A quarter-century on, why 1995 was My year of Super Touring…

This weekend I should have been rushing around Brands Hatch, working at the second meeting of the 2020 British Touring Car Championship. Instead I’ve been at home, trying out my new film scanner – and it was only when I posted some pictures of the 1996 Peugeot BTCC team on social media and the surprisingly high number of comments on them included a reference to Super Touring Magazine, that it dawned on me…

Twenty-five years ago this weekend I was indeed rushing around Brands Hatch, at the second meeting of the 1995 BTCC, collecting material for issue two of Super Touring Magazine, while still enjoying the overwhelmingly positive reaction to our debut issue that had published only a couple of weeks earlier.

That magazine occupied just one year of a so-far three decades-plus career that has featured many and varied highlights. But 25 years on, I still regard it as the best thing I’ve ever done. Why? time to put the rose-tinted glasses on…

The seed that grew into Super Touring Magazine was planted when in 1991 I got my first motoring journalism job at Fast Car magazine as deputy editor. The editor raced in Thundersaloons, for which myself and my wife had since 1989 been producing Rolling Thunder, basically a fanzine for the series.

Fast Car at the time included a monthly column, on the surface written by a BTCC driver, and part of my role was to meet up with each month’s chosen driver, have a chat with them and then ghost-write their column. I remember a particularly interesting lunch with Steve Soper in an Italian restaurant on London’s King’s Road – lesson learnt, don’t order tagliatelle when you are trying to do an interview at the same time…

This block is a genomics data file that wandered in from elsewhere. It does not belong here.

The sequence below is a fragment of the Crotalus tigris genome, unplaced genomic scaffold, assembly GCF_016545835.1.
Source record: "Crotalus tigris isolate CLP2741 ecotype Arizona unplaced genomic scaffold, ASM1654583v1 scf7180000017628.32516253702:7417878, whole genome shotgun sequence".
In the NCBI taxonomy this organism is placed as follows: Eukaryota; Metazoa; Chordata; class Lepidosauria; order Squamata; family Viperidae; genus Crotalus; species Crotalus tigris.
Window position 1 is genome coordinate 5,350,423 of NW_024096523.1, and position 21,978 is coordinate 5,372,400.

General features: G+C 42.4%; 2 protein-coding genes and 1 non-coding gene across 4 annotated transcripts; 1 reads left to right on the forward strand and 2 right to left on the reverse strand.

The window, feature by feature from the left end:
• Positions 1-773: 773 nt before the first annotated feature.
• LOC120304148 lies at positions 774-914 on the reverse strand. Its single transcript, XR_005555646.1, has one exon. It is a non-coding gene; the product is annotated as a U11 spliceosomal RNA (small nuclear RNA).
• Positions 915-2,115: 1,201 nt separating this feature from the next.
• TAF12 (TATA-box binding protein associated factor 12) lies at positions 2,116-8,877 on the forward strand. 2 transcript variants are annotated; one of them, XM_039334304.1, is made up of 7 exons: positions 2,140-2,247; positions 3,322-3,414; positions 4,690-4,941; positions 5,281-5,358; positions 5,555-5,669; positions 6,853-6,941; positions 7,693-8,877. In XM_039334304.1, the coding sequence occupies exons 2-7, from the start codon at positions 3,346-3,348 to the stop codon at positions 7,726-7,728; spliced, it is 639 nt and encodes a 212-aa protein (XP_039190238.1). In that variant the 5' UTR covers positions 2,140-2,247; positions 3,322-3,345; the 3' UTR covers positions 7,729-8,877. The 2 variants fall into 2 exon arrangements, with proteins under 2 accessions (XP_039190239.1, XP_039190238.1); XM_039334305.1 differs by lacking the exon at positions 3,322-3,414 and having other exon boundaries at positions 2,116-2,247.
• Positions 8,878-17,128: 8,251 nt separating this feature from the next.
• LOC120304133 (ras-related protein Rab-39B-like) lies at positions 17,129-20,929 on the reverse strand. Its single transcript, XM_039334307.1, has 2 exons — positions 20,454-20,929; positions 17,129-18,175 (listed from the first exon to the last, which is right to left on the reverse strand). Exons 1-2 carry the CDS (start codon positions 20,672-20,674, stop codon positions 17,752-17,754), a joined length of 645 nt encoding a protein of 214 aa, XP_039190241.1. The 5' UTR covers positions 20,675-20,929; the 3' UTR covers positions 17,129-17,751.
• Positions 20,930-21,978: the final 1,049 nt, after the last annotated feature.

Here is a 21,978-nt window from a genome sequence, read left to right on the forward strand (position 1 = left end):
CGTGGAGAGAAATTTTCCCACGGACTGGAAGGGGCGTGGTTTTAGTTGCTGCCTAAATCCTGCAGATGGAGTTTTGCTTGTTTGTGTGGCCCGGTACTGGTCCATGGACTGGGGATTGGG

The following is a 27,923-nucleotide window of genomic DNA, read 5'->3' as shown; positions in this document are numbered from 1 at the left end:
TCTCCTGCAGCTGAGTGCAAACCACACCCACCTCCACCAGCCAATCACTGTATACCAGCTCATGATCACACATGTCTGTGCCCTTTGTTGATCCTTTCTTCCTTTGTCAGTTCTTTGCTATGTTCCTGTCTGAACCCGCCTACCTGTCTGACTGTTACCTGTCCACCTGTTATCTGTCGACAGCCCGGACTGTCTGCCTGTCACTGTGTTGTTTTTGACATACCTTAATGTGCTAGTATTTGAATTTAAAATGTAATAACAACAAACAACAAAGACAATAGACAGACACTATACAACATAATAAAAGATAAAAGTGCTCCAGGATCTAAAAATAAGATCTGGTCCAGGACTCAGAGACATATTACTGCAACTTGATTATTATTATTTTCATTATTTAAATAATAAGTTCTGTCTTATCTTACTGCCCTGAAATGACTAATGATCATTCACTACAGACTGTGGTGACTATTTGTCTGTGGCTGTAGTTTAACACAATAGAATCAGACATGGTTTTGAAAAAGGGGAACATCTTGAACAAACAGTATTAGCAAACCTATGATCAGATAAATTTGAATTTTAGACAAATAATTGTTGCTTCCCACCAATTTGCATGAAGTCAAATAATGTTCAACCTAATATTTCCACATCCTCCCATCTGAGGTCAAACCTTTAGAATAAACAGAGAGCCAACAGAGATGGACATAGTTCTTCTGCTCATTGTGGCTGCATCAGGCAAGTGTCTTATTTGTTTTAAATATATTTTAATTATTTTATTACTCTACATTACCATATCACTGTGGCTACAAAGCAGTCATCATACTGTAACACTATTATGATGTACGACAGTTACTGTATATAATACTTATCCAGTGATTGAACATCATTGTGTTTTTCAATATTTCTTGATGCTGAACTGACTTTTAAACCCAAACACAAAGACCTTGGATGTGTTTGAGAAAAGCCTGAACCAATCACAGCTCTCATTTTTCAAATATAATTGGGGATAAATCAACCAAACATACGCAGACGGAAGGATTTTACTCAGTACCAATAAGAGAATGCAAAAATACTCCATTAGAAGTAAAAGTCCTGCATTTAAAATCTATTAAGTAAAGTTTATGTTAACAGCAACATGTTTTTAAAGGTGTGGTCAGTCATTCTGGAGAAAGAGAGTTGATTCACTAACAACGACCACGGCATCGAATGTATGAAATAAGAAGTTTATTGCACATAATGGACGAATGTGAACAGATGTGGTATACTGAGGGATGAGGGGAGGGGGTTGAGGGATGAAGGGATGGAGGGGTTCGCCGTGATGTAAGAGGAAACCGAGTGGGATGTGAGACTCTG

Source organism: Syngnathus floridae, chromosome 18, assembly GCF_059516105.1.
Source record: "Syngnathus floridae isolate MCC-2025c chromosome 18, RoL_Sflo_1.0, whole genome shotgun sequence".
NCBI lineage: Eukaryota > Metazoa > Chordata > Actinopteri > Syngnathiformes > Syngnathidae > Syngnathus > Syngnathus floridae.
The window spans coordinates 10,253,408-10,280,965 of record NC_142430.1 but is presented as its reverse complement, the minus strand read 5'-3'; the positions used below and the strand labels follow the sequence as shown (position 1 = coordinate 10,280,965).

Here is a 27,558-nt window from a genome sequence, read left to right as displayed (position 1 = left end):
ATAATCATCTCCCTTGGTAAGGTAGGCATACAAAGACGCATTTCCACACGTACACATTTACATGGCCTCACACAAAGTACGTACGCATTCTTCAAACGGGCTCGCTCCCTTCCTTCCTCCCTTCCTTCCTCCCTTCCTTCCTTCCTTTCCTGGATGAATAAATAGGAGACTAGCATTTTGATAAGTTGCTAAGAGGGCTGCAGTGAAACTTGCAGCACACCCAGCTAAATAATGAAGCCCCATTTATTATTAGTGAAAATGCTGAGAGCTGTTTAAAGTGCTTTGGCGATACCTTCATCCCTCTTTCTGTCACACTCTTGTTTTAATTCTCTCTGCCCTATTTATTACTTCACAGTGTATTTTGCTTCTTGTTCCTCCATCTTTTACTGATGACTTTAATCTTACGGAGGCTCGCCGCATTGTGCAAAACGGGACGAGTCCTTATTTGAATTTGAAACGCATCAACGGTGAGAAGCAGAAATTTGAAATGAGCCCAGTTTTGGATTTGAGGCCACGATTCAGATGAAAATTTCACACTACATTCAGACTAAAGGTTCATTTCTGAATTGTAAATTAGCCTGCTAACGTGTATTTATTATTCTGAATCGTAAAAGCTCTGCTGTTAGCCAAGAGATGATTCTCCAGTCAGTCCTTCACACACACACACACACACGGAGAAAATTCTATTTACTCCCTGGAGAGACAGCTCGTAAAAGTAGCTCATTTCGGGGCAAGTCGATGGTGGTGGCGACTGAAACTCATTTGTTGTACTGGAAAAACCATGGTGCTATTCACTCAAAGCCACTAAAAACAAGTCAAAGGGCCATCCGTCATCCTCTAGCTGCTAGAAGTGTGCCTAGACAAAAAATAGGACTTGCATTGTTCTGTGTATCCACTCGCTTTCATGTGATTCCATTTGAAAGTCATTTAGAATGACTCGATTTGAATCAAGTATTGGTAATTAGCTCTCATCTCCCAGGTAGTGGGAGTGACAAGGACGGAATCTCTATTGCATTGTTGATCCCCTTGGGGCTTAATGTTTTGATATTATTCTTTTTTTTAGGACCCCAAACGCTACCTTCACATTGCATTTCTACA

Intro to the BTCC

One of the photographers Fast Car used was John Marsh, who was also known as a very good motorsport snapper shooting everything from F1 downwards, and early in the 1993 season the pair of us got a weekend gig covering the BTCC for a magazine so short-lived I can’t remember its title – by the end of that year it was gone. But as I turned up at Snetterton for the third meeting of the ’93 BTCC I never imagined I’d be at every one until the end of 2000…Super Touring opening spread

I quickly became immersed in the BTCC and soon I had an idea. A decade earlier I’d been a huge fan of Grand Prix International – this was a magazine that used in-depth features and huge, top-quality colour pictures to paint an entire picture of an F1 race weekend that went far beyond race reports. Could such a concept work for the now rapidly growing Super Touring formula?

I took the concept to my MD at Fast Car’s publisher and to my surprise he ran with it. We spent the second half of 1994 carefully planning every aspect of Super Touring Magazine, my aim being to take my readers deep beneath the gloss of Touring Cars, to tell them the full story, make them feel they were on the track side of the fence. To do this properly we felt we needed, and we got, the approval of the BTCC promoter – at the ’94 season finale I remember sitting in the TOCA bus nervously showing head honcho Alan Gow our first page concepts.

We launched the magazine at the 1995 racing car shows, and we had one of the ’94 Rouse Ford Mondeos on our stand. Our first issue appeared ahead of the opening rounds as a season preview, and the reaction was very positive indeed – I recall one of my fellow journalists commenting; “To be honest Andrew we didn’t expect it to be this good…” And this was despite my making a huge howler in that first issue, titling a feature about Scot Anthony Reid’s Far-East exploits “An Englishman in Japan…”